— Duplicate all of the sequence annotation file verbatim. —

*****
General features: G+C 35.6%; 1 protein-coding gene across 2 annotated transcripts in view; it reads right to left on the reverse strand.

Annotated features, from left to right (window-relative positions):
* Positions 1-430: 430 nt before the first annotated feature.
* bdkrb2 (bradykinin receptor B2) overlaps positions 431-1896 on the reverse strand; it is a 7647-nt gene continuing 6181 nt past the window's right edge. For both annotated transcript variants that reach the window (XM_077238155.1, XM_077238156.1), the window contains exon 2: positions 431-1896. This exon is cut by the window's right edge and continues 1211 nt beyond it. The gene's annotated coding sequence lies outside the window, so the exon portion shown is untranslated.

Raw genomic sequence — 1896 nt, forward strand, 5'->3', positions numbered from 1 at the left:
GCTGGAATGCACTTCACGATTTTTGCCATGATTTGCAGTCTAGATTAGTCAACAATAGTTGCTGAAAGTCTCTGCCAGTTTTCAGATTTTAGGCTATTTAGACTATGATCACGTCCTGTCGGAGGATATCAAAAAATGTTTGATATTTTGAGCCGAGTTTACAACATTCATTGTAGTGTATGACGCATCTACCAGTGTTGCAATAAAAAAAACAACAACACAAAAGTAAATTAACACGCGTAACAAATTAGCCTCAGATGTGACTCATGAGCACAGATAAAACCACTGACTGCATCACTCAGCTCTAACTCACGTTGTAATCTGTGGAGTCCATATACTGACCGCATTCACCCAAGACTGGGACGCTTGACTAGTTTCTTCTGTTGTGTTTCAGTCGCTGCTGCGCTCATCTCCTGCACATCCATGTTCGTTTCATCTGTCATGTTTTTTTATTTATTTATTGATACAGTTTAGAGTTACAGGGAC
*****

General features: G+C 35.6%; 1 protein-coding gene across 2 annotated transcripts in view; it reads right to left on the reverse strand.

Annotated features, from left to right (window-relative positions):
* Positions 1-430: 430 nt before the first annotated feature.
* bdkrb2 (bradykinin receptor B2) overlaps positions 431-1896 on the reverse strand; it is a 7647-nt gene continuing 6181 nt past the window's right edge. For both annotated transcript variants that reach the window (XM_077238155.1, XM_077238156.1), the window contains exon 2: positions 431-1896. This exon is cut by the window's right edge and continues 1211 nt beyond it. The gene's annotated coding sequence lies outside the window, so the exon portion shown is untranslated.

Raw genomic sequence — 1896 nt, forward strand, 5'->3', positions numbered from 1 at the left:
GCTGGAATGCACTTCACGATTTTTGCCATGATTTGCAGTCTAGATTAGTCAACAATAGTTGCTGAAAGTCTCTGCCAGTTTTCAGATTTTAGGCTATTTAGACTATGATCACGTCCTGTCGGAGGATATCAAAAAATGTTTGATATTTTGAGCCGAGTTTACAACATTCATTGTAGTGTATGACGCATCTACCAGTGTTGCAATAAAAAAAACAACAACACAAAAGTAAATTAACACGCGTAACAAATTAGCCTCAGATGTGACTCATGAGCACAGATAAAACCACTGACTGCATCACTCAGCTCTAACTCACGTTGTAATCTGTGGAGTCCATATACTGACCGCATTCACCCAAGACTGGGACGCTTGACTAGTTTCTTCTGTTGTGTTTCAGTCGCTGCTGCGCTCATCTCCTGCACATCCATGTTCGTTTCATCTGTCATGTTTTTTTATTTATTTATTGATACAGTTTAGAGTTACAGGGAC